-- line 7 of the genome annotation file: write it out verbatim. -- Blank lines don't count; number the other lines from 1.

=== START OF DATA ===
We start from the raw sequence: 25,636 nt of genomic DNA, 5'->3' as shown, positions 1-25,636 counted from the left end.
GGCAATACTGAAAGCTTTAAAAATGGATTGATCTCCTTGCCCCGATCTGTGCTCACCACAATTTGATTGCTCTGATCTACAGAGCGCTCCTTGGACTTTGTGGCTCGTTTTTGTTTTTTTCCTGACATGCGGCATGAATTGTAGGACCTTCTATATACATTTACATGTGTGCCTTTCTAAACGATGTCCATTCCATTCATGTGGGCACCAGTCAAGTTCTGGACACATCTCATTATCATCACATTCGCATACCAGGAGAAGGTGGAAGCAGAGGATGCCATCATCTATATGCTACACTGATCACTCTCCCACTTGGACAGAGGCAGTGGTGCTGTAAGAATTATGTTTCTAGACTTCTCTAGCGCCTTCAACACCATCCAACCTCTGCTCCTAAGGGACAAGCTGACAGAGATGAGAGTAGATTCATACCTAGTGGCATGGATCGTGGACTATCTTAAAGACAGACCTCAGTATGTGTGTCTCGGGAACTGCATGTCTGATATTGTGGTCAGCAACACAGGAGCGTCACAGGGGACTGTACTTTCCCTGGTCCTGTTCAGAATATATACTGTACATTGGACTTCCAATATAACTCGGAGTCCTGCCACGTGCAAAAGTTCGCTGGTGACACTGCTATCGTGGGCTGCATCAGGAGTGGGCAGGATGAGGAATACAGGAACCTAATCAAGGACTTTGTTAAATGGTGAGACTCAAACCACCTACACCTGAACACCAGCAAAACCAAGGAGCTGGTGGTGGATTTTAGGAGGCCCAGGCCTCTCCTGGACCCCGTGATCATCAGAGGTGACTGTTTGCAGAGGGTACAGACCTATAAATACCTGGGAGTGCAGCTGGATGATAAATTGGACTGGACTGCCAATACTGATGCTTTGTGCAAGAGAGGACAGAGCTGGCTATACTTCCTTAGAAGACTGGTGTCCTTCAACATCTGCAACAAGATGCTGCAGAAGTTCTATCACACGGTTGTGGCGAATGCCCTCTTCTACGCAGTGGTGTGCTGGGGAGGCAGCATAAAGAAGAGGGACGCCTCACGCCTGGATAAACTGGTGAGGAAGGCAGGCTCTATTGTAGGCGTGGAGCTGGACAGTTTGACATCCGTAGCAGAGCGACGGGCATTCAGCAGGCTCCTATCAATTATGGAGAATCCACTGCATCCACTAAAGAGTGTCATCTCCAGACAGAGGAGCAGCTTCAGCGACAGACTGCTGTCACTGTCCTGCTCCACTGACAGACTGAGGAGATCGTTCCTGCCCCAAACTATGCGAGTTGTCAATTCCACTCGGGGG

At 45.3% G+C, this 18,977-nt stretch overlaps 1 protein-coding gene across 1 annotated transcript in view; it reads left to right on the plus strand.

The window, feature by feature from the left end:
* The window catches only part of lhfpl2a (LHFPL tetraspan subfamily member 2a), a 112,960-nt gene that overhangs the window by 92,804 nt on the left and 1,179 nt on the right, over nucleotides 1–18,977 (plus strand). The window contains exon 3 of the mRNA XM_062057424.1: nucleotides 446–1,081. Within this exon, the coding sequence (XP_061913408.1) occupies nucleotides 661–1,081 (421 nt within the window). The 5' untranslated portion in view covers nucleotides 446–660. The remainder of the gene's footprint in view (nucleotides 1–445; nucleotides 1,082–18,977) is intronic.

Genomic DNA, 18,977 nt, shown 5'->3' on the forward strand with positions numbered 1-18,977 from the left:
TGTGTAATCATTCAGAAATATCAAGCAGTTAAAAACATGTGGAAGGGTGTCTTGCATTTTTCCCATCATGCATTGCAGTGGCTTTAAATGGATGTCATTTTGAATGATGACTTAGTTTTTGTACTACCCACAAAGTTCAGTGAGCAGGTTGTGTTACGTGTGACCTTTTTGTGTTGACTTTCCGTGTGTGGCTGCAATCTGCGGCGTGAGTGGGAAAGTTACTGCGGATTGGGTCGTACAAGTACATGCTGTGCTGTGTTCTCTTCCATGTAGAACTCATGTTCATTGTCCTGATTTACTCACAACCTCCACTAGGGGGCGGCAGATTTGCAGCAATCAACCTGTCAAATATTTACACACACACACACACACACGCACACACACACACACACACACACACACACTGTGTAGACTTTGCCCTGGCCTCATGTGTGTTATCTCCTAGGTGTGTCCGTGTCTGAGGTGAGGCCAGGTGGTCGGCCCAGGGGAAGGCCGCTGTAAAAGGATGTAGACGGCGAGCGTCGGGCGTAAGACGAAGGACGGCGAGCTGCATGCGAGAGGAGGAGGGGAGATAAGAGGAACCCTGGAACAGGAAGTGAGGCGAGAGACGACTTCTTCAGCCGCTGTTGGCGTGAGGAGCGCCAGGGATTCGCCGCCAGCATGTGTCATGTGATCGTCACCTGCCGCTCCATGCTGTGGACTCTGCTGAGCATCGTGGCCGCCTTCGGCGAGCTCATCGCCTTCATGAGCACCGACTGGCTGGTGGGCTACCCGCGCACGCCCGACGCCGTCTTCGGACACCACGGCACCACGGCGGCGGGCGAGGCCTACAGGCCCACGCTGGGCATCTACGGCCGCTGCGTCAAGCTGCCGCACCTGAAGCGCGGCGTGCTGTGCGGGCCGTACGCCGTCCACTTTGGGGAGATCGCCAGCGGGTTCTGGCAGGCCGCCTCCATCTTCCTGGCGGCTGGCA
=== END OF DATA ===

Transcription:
TGTGTAATCATTCAGAAATATCAAGCAGTTAAAAACATGTGGAAGGGTGTCTTGCATTTTTCCCATCATGCATTGCAGTGGCTTTAAATGGATGTCATTTTGAATGATGACTTAGTTTTTGTACTACCCACAAAGTTCAGTGAGCAGGTTGTGTTACGTGTGACCTTTTTGTGTTGACTTTCCGTGTGTGGCTGCAATCTGCGGCGTGAGTGGGAAAGTTACTGCGGATTGGGTCGTACAAGTACATGCTGTGCTGTGTTCTCTTCCATGTAGAACTCATGTTCATTGTCCTGATTTACTCACAACCTCCACTAGGGGGCGGCAGATTTGCAGCAATCAACCTGTCAAATATTTACACACACACACACACACACGCACACACACACACACACACACACACACACTGTGTAGACTTTGCCCTGGCCTCATGTGTGTTATCTCCTAGGTGTGTCCGTGTCTGAGGTGAGGCCAGGTGGTCGGCCCAGGGGAAGGCCGCTGTAAAAGGATGTAGACGGCGAGCGTCGGGCGTAAGACGAAGGACGGCGAGCTGCATGCGAGAGGAGGAGGGGAGATAAGAGGAACCCTGGAACAGGAAGTGAGGCGAGAGACGACTTCTTCAGCCGCTGTTGGCGTGAGGAGCGCCAGGGATTCGCCGCCAGCATGTGTCATGTGATCGTCACCTGCCGCTCCATGCTGTGGACTCTGCTGAGCATCGTGGCCGCCTTCGGCGAGCTCATCGCCTTCATGAGCACCGACTGGCTGGTGGGCTACCCGCGCACGCCCGACGCCGTCTTCGGACACCACGGCACCACGGCGGCGGGCGAGGCCTACAGGCCCACGCTGGGCATCTACGGCCGCTGCGTCAAGCTGCCGCACCTGAAGCGCGGCGTGCTGTGCGGGCCGTACGCCGTCCACTTTGGGGAGATCGCCAGCGGGTTCTGGCAGGCCGCCTCCATCTTCCTGGCGGCTGGCA